In 2011, Touchstone released the movie The Help based on the very popular novel of the same name. The movie and the book were both massive hits; the book spent over 100 weeks on the best seller list. The story is set during the 1960s in the south and both the book and movie were praised for bringing to light the difficult subject of racism and the treatment of black domestic help. Yet it also showed the strength of the three leading women, two black and one white, as they in their own ways fought against this negative treatment. However, jump forward to the present and the same book and movie are now under scrutiny.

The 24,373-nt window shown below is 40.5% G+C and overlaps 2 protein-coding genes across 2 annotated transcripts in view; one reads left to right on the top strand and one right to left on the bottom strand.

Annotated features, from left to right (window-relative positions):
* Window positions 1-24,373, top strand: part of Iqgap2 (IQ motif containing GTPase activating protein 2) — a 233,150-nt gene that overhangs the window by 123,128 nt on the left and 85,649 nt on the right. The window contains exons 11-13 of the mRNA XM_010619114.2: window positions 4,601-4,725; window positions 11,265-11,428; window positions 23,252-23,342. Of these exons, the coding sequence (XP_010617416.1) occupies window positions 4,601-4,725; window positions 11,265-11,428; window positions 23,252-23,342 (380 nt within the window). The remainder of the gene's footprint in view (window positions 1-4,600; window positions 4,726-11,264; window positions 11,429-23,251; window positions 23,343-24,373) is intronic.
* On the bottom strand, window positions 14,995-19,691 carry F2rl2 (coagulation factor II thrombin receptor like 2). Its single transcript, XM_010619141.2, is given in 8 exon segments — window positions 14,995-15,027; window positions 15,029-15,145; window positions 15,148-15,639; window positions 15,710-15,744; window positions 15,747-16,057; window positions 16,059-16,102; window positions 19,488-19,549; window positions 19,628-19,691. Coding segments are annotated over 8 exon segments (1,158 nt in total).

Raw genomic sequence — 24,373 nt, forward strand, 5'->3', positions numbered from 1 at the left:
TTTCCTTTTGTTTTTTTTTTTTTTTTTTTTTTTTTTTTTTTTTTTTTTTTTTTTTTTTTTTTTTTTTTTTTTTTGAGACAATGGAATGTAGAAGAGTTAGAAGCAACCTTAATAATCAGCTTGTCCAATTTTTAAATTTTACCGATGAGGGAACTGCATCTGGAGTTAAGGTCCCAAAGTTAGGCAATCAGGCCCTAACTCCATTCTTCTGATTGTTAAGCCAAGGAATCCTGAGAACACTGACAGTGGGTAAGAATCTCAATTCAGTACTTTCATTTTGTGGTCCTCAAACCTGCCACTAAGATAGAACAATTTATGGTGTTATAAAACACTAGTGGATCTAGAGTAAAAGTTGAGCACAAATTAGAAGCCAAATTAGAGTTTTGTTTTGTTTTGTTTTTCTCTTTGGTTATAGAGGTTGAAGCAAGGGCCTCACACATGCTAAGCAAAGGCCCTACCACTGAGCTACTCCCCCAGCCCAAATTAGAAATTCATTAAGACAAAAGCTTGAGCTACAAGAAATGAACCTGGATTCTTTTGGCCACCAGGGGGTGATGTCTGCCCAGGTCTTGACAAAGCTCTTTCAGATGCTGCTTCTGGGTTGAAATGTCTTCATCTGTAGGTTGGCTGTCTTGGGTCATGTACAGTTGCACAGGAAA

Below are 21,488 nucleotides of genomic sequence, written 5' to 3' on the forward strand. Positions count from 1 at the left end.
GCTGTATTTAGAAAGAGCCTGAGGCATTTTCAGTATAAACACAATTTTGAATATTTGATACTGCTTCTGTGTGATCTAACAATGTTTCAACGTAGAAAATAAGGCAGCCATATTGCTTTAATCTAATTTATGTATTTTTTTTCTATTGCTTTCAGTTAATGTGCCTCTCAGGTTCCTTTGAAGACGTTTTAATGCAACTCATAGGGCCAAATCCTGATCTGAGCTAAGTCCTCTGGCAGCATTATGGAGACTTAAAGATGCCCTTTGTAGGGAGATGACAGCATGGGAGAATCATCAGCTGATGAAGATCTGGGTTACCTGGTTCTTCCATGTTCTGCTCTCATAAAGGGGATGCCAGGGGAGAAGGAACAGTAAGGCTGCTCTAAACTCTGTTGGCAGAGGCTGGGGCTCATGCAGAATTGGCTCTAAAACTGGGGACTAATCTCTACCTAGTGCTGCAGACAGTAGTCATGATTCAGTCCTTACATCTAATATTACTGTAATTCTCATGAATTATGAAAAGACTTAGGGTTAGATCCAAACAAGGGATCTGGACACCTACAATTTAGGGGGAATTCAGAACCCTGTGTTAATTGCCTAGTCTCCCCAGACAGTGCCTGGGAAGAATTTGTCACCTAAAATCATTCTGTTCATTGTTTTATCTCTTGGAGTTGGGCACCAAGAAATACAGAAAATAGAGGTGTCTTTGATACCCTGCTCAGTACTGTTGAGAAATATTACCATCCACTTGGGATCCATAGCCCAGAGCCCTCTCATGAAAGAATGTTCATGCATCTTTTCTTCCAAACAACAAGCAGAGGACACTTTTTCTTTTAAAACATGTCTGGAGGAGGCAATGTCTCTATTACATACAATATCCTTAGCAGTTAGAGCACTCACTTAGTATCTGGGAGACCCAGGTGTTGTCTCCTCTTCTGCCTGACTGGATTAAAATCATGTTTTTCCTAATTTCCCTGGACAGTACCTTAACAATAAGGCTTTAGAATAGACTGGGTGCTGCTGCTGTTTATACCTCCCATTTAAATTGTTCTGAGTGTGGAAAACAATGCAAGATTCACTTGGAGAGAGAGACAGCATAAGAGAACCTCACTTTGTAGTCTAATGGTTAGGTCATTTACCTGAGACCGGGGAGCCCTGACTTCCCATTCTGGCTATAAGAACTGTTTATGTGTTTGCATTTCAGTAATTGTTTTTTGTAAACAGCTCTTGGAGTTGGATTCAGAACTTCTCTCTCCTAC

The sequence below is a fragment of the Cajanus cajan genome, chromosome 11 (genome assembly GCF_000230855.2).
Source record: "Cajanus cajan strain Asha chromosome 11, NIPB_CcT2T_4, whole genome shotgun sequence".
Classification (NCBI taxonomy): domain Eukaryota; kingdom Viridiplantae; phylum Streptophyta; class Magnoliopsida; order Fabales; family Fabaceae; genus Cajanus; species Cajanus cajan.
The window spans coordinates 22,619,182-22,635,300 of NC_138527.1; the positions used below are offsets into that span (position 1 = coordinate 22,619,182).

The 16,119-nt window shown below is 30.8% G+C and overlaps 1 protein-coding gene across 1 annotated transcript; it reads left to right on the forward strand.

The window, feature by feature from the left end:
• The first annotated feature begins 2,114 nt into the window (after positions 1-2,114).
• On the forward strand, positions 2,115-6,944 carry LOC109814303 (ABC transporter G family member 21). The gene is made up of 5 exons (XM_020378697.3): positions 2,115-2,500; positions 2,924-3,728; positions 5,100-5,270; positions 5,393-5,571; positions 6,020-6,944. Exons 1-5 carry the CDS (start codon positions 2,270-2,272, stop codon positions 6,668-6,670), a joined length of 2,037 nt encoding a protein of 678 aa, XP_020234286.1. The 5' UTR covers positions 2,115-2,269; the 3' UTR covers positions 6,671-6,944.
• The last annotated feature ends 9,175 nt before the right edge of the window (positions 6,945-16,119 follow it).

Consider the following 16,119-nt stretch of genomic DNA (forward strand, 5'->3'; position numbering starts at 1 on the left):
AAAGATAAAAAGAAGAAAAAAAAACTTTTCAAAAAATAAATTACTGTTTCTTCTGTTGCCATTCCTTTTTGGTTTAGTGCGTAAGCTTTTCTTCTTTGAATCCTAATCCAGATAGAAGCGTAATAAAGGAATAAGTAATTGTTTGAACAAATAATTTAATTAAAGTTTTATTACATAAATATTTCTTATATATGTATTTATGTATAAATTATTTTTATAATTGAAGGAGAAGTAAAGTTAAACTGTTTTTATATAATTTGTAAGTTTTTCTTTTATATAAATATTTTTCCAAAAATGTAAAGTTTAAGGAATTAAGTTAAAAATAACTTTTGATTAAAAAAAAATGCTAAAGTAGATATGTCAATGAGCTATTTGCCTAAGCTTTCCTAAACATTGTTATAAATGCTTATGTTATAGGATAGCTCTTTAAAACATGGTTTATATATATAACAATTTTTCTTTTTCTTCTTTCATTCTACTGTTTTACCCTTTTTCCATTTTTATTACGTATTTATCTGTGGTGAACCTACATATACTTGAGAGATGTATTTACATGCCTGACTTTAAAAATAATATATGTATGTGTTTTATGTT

A similar thing happened last year when Oprah Winfrey announced the book American Dirt as her book club pick. Winfrey’s book club is possibly the most famous book club in history and her choices are normally celebrated. Winfrey claimed this book captured her attention from the very beginning and it was a story needing to be told. It is about a middle-class Mexican woman and her son fleeing from a drug lord that recently took over their Mexican town. This incredibly violent story details enduring hardships and the struggle many migrants must go through to try to better their lives. However, probably to Winfrey’s surprise, this book also came under attack.